Micrometeorites land on every corner of Earth. Matthew Genge is using these shards of interplanetary space to understand Earth and its place in the solar system. Scientists call them micrometeorites, and until the 1870s, they were unknown to us. Space dust, which can be found even at the bottom of the oceans, has been fascinating scientific circles ever since. One of the most important mysteries surrounding these tiny specks is the connection to the origin of life on our planet.
- Micrometeorites were first identified in the 1870s on the floor of the Pacific Ocean.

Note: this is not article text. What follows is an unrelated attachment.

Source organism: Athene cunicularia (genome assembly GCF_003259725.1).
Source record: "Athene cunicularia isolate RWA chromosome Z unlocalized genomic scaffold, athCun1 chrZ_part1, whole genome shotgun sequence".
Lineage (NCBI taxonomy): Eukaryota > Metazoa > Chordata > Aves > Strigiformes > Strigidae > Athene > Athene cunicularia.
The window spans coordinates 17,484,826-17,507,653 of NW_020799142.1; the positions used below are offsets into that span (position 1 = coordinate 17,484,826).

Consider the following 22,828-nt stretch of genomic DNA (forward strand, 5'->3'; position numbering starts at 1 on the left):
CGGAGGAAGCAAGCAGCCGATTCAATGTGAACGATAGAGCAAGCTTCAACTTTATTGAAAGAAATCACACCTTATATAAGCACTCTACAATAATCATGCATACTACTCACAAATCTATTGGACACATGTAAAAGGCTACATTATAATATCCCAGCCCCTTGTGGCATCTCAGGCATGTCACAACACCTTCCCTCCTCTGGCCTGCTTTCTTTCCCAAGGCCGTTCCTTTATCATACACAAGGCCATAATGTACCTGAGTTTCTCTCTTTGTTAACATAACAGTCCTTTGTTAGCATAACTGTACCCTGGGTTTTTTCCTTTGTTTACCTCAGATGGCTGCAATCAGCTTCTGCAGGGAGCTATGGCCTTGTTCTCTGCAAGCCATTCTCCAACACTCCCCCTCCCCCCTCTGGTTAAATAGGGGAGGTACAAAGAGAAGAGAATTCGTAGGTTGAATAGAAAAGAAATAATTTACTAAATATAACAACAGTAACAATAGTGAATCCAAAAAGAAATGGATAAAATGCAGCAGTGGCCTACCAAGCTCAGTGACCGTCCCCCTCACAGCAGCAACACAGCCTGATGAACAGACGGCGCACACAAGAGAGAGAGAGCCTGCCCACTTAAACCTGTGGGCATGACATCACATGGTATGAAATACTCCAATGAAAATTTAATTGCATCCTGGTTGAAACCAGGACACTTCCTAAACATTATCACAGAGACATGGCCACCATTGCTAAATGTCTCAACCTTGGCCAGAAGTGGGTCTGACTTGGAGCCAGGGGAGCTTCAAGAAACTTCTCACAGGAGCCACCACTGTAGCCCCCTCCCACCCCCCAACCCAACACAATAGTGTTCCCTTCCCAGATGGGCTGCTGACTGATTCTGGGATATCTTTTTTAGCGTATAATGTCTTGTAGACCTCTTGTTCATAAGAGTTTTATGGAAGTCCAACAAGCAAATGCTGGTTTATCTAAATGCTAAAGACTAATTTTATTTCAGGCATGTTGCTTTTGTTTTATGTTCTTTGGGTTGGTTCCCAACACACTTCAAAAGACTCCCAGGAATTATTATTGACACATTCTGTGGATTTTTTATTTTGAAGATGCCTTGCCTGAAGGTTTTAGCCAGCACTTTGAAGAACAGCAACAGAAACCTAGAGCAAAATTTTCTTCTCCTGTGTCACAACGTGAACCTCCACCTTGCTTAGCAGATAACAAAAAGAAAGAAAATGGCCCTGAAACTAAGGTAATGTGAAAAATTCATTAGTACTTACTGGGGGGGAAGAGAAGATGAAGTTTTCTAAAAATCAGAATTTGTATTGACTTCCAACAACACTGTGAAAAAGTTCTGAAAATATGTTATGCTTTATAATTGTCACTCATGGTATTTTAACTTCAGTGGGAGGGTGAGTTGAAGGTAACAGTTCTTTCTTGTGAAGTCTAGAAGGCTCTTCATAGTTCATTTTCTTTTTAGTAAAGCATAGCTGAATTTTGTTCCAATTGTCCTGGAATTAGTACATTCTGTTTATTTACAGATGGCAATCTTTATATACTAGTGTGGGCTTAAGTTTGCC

- Matthew Genge became interested in space dust because it’s what moves stuff from stars to planets.
- If life exists in Martian soil, it would most likely be eating micrometeorites.
“Since then, he and other micrometeorite specialists — a small enough community that he “knows the children of most of them” — have gleaned much more information from the dust. Recently, Genge has been interpreting messages the space dust carries, not about its origins, but about its destination: Earth at different points in the planet’s history.”